The Sprinter has been around in Europe since at least 1999. My late wife was German and I remember commenting to her back in 1999, when we were visiting her hometown, that the Sprinter would make a great camper van if it ever came to America. It did make it to the US and the Sprinter is the favorite of many of the camping van manufacturers, mainly due to its useable space and its excellent fuel mileage with its diesel engine. The new Fiat based Dodge van has also been adopted by many builders of camping vans.

World wide, Mercedes builds a million of those Sprinters every year. We Americans think of Mercedes only in terms of their cars, but their truck business is actually bigger. They now own Freightliner too. The Sprinter bodies and chassis are built in Germany, but assembled in South Carolina to get favrable tax breaks.

dj1
Re: Best work vehicle for the hands on General Contractor

From ordgen: "The new Fiat based Dodge van has also been adopted by many builders of camping vans.: "

I think it's the new Ram ProMaster.

From spruce: "There are several manufacturers making a Sprinter clone now. The main problem I see with them is their height eliminates the ability for a roof rack for ladders, lumber, or whatever long items you might need to haul.: "

The others are Ford Transit and Ram ProMaster. Nissan has a big and ugly new van NV Cargo. There's a new one my block, just arrived, and I haven't spoken to the neighbor yet. It will be interesting to learn about it later. When I pass by I always see him setting up shelves, boxes.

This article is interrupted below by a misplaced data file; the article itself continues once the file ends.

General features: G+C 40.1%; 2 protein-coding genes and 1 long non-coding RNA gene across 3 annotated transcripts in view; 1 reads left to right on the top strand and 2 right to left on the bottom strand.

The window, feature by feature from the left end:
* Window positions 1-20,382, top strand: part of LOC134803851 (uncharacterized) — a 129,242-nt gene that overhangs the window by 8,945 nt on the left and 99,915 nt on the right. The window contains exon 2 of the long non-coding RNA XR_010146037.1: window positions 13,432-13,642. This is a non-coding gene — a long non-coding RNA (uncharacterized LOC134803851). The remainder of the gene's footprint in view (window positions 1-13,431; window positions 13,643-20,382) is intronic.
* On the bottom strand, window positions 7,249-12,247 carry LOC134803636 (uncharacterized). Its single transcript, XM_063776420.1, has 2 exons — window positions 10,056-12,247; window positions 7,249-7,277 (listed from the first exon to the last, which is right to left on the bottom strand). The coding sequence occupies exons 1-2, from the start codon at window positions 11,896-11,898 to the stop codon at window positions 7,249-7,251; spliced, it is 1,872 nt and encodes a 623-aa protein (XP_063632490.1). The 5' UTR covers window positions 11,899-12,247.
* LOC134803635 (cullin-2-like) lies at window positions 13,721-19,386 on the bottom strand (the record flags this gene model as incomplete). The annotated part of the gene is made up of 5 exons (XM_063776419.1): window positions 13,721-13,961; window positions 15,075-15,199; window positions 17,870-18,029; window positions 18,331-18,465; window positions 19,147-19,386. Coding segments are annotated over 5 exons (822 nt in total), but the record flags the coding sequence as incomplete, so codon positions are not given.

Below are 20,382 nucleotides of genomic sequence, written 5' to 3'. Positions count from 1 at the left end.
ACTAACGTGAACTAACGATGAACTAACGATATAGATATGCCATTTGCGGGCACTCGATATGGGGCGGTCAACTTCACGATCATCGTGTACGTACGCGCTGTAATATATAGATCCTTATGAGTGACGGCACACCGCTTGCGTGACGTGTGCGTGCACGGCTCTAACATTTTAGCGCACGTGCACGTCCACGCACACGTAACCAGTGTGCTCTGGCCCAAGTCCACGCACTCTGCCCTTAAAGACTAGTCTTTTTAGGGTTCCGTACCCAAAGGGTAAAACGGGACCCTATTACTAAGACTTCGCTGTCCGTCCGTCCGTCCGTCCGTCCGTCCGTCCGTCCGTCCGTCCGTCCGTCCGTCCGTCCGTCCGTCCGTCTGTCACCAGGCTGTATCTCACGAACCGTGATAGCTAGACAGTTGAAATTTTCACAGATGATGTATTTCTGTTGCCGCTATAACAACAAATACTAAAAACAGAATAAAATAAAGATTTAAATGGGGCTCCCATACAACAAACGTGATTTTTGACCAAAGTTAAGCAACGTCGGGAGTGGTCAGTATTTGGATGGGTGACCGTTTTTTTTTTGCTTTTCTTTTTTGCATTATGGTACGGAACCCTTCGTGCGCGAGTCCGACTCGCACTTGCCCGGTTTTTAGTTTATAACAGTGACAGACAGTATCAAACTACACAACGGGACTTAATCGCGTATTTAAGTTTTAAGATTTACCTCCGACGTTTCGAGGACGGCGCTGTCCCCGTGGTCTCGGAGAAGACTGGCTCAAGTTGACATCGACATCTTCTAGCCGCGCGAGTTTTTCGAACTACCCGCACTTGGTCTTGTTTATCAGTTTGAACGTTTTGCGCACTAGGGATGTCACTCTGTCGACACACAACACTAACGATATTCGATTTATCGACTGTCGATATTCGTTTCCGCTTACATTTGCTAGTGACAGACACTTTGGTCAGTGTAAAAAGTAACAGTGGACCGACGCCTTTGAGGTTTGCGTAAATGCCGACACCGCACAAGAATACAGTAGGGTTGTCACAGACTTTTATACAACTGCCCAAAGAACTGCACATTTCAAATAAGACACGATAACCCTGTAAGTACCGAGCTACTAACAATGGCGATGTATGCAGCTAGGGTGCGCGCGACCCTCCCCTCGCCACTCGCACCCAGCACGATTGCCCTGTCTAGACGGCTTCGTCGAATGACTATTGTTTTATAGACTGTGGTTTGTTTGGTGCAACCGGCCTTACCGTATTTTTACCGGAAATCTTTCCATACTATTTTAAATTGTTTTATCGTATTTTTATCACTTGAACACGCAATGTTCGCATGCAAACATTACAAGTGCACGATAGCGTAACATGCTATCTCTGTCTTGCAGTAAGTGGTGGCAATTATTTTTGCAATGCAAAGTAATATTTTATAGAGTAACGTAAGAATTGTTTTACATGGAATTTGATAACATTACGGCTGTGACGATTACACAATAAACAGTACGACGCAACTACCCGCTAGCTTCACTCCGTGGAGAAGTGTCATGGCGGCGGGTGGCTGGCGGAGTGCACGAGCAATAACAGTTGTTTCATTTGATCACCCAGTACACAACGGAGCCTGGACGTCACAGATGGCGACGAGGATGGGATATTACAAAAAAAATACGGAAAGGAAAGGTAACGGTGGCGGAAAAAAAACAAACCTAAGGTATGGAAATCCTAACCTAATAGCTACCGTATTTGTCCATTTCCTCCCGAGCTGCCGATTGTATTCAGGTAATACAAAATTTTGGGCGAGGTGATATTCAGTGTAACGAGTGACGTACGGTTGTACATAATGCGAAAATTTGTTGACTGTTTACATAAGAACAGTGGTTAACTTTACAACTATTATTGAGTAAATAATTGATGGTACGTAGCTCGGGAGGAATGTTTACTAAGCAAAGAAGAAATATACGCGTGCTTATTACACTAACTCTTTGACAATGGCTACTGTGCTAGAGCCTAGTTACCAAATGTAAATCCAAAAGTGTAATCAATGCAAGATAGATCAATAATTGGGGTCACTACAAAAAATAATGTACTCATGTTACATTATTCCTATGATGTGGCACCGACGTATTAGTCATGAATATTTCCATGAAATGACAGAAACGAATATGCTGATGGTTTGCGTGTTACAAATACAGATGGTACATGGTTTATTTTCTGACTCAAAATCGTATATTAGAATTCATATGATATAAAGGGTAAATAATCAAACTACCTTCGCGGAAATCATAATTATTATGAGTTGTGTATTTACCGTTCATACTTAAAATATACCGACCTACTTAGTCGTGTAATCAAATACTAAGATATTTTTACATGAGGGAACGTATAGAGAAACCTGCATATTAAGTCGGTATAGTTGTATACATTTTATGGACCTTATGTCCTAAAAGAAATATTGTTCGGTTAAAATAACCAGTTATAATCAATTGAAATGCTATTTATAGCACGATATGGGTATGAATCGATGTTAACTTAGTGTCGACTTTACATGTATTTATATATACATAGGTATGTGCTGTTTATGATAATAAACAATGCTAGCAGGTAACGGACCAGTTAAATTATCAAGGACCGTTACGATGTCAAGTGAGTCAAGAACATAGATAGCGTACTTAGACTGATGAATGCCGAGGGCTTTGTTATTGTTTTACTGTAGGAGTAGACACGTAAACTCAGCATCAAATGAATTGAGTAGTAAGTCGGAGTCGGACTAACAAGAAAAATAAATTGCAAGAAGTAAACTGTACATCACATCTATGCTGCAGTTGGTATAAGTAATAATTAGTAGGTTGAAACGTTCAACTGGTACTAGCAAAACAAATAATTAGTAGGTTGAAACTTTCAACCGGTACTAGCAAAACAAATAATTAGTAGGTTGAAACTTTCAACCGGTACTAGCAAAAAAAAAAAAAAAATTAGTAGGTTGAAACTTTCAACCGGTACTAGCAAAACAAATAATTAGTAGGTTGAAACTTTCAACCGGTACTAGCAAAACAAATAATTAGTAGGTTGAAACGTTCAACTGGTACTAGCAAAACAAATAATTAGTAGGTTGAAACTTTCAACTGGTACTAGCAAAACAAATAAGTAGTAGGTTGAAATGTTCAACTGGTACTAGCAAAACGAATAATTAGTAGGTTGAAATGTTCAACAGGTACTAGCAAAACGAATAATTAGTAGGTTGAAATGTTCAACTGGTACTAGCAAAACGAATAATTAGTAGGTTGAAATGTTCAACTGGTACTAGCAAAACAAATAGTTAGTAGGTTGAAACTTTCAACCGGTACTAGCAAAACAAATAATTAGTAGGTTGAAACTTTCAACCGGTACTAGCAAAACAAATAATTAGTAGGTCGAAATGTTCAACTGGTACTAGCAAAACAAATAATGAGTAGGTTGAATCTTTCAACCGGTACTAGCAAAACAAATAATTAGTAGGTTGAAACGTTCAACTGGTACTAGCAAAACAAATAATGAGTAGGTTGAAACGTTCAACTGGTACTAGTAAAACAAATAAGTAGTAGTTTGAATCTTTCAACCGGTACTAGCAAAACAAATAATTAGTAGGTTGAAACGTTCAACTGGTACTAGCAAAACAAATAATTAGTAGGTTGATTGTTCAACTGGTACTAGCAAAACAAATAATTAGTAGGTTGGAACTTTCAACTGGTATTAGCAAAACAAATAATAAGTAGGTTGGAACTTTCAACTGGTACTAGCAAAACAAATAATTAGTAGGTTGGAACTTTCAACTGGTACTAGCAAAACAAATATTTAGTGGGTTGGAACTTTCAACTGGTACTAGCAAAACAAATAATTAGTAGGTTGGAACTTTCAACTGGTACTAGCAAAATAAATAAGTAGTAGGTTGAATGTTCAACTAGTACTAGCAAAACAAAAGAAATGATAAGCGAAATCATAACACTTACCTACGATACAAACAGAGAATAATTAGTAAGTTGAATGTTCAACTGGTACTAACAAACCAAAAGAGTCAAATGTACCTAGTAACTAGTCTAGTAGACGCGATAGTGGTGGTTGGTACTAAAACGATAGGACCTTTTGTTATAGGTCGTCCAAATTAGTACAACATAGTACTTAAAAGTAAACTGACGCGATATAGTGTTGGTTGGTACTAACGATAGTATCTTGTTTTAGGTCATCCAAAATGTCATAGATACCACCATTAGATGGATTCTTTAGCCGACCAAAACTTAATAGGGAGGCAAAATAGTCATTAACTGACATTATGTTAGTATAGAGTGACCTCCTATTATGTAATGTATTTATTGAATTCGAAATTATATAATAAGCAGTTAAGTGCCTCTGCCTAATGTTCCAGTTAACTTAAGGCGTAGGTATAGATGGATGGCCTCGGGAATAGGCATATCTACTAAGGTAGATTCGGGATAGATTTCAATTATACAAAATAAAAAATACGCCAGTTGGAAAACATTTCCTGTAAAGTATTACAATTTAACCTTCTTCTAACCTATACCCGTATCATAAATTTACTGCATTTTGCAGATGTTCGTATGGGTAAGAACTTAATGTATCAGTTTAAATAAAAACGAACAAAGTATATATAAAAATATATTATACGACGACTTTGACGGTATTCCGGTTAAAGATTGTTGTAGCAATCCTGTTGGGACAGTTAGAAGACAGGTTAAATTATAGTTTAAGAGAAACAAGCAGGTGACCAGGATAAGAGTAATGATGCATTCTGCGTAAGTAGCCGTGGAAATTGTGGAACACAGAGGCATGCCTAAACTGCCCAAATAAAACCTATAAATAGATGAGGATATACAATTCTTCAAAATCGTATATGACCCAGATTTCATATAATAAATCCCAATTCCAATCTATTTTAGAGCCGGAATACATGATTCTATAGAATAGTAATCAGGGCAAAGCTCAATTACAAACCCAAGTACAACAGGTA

The height of these new generation tall vans make it impossible to use underground parking, in most places, while the traditional vans could still enter those garages. But they are also better loading up plywood/OSB and drywall sheets.

bill
Re: Best work vehicle for the hands on General Contractor

I have stopper working as a plumber several years ago, all the plumbers i knew then drove 3/4 ton GMC diesels. You could not kill them. The only trouble with diesels is with starting in very cold weather so we plugged in a block heater in cold weather . things might have changed since then

Fencepost
Re: Best work vehicle for the hands on General Contractor

I've heard a rumor that, due to import laws, the European "Sprinter"-style vans (regardless of manufacturer) are all shipped to the United States as passenger vans with a full complement of seats. In the United States, the seats are all ripped out and it's converted to a cargo/work van.

I don't know what they do with the leftover seats. Ship them back to Europe for reinstallation?

A. Spruce
Re: Best work vehicle for the hands on General Contractor

The modern day truck was inspired by tax laws on luxury cars, there were taxes on cars but not trucks, so luxury trucks were born, a few years ago it was the same thing with SUVs, which are a different class of vehicle than either a car or a truck.

A similar thing is going on with motorcycles, when they add a third wheel, they are no longer a motorcycle (no helmet laws ) and they are not a car (no seatbelt laws ). Yes, there is a gray area here, however, it doesn't take much to foil the system.